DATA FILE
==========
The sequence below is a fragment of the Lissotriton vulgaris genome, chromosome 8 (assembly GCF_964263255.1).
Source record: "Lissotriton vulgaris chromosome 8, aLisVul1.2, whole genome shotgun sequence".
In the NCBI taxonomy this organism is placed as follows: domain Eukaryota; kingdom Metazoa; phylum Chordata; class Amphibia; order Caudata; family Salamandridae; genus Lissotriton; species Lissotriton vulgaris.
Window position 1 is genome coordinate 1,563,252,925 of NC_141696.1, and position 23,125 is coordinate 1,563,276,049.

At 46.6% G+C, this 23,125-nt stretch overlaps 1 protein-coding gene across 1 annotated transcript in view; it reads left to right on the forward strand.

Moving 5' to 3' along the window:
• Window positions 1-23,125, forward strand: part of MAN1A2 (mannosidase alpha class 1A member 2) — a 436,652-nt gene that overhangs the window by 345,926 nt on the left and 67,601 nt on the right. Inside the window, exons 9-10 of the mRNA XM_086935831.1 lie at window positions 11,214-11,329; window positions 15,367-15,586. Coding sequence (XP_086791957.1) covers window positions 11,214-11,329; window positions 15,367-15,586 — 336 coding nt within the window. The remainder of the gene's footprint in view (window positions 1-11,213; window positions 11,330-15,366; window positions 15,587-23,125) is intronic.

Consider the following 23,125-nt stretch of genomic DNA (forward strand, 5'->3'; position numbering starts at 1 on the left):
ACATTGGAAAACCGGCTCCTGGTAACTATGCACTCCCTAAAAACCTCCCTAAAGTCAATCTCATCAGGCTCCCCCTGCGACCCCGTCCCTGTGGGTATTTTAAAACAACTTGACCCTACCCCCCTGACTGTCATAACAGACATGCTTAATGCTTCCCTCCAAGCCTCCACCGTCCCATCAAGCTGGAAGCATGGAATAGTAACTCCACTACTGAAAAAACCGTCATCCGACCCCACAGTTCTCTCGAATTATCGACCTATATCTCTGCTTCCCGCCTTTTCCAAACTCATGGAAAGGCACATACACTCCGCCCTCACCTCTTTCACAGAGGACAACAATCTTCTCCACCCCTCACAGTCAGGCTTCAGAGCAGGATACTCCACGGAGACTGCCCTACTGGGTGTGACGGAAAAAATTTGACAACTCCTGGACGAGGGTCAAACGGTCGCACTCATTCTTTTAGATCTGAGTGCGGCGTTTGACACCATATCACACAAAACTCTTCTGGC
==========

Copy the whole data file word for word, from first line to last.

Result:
The sequence below is a fragment of the Lissotriton vulgaris genome, chromosome 8 (assembly GCF_964263255.1).
Source record: "Lissotriton vulgaris chromosome 8, aLisVul1.2, whole genome shotgun sequence".
In the NCBI taxonomy this organism is placed as follows: domain Eukaryota; kingdom Metazoa; phylum Chordata; class Amphibia; order Caudata; family Salamandridae; genus Lissotriton; species Lissotriton vulgaris.
Window position 1 is genome coordinate 1,563,252,925 of NC_141696.1, and position 23,125 is coordinate 1,563,276,049.

At 46.6% G+C, this 23,125-nt stretch overlaps 1 protein-coding gene across 1 annotated transcript in view; it reads left to right on the forward strand.

Moving 5' to 3' along the window:
• Window positions 1-23,125, forward strand: part of MAN1A2 (mannosidase alpha class 1A member 2) — a 436,652-nt gene that overhangs the window by 345,926 nt on the left and 67,601 nt on the right. Inside the window, exons 9-10 of the mRNA XM_086935831.1 lie at window positions 11,214-11,329; window positions 15,367-15,586. Coding sequence (XP_086791957.1) covers window positions 11,214-11,329; window positions 15,367-15,586 — 336 coding nt within the window. The remainder of the gene's footprint in view (window positions 1-11,213; window positions 11,330-15,366; window positions 15,587-23,125) is intronic.

Consider the following 23,125-nt stretch of genomic DNA (forward strand, 5'->3'; position numbering starts at 1 on the left):
ACATTGGAAAACCGGCTCCTGGTAACTATGCACTCCCTAAAAACCTCCCTAAAGTCAATCTCATCAGGCTCCCCCTGCGACCCCGTCCCTGTGGGTATTTTAAAACAACTTGACCCTACCCCCCTGACTGTCATAACAGACATGCTTAATGCTTCCCTCCAAGCCTCCACCGTCCCATCAAGCTGGAAGCATGGAATAGTAACTCCACTACTGAAAAAACCGTCATCCGACCCCACAGTTCTCTCGAATTATCGACCTATATCTCTGCTTCCCGCCTTTTCCAAACTCATGGAAAGGCACATACACTCCGCCCTCACCTCTTTCACAGAGGACAACAATCTTCTCCACCCCTCACAGTCAGGCTTCAGAGCAGGATACTCCACGGAGACTGCCCTACTGGGTGTGACGGAAAAAATTTGACAACTCCTGGACGAGGGTCAAACGGTCGCACTCATTCTTTTAGATCTGAGTGCGGCGTTTGACACCATATCACACAAAACTCTTCTGGC